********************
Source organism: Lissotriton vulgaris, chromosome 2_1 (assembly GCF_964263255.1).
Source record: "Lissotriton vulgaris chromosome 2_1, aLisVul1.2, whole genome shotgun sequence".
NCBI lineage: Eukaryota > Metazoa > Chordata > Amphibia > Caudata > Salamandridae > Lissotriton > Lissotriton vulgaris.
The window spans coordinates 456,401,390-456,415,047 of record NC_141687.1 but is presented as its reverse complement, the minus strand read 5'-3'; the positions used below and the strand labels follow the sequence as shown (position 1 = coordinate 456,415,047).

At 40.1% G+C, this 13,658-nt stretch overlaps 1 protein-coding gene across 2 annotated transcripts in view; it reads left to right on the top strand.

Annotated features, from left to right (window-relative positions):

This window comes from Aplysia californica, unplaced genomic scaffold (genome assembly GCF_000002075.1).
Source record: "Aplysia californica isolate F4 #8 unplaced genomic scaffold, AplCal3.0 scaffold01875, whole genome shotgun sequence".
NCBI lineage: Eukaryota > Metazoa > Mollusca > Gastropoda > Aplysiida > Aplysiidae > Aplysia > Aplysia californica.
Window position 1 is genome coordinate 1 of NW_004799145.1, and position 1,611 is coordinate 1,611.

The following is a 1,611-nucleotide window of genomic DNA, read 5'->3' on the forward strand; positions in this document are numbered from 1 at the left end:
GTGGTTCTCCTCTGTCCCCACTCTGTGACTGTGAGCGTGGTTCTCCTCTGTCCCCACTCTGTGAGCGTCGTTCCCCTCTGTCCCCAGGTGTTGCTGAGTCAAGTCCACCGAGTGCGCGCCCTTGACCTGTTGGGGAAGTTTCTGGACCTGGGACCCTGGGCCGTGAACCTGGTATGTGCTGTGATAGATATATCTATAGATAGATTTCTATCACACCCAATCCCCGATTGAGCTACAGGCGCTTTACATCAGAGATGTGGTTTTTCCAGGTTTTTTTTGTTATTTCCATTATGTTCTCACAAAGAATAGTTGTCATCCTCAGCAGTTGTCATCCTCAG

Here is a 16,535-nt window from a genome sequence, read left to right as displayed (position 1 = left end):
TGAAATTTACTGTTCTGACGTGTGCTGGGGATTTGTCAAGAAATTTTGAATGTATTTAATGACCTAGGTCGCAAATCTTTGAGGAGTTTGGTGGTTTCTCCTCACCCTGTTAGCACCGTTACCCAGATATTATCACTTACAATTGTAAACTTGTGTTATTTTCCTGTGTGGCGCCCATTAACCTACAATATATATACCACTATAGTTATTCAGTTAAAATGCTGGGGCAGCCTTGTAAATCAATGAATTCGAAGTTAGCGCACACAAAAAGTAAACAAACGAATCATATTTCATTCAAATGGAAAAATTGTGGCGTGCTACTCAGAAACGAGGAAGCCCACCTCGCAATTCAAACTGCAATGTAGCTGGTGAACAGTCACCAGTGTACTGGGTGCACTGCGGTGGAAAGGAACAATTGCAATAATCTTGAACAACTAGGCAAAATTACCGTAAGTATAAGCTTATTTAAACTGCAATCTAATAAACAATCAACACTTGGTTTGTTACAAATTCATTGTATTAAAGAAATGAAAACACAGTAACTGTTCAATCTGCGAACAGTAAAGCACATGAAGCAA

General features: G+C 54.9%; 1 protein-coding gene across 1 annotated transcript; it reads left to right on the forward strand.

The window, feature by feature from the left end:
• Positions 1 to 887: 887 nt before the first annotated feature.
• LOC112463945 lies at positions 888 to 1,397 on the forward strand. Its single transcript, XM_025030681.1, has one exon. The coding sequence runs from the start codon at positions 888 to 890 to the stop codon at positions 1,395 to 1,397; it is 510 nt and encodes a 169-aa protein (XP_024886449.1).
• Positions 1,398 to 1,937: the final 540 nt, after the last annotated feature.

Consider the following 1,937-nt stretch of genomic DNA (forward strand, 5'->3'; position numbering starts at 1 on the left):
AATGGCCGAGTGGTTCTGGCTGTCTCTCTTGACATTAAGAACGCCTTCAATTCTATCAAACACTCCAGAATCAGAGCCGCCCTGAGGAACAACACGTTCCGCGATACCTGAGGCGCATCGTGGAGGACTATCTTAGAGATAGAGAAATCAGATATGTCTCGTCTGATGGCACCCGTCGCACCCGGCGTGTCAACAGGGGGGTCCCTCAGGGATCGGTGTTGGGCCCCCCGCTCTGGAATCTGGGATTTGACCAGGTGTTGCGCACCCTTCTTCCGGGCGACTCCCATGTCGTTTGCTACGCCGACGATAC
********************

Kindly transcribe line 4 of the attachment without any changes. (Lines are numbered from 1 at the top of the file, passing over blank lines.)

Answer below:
The window spans coordinates 456,401,390-456,415,047 of record NC_141687.1 but is presented as its reverse complement, the minus strand read 5'-3'; the positions used below and the strand labels follow the sequence as shown (position 1 = coordinate 456,415,047).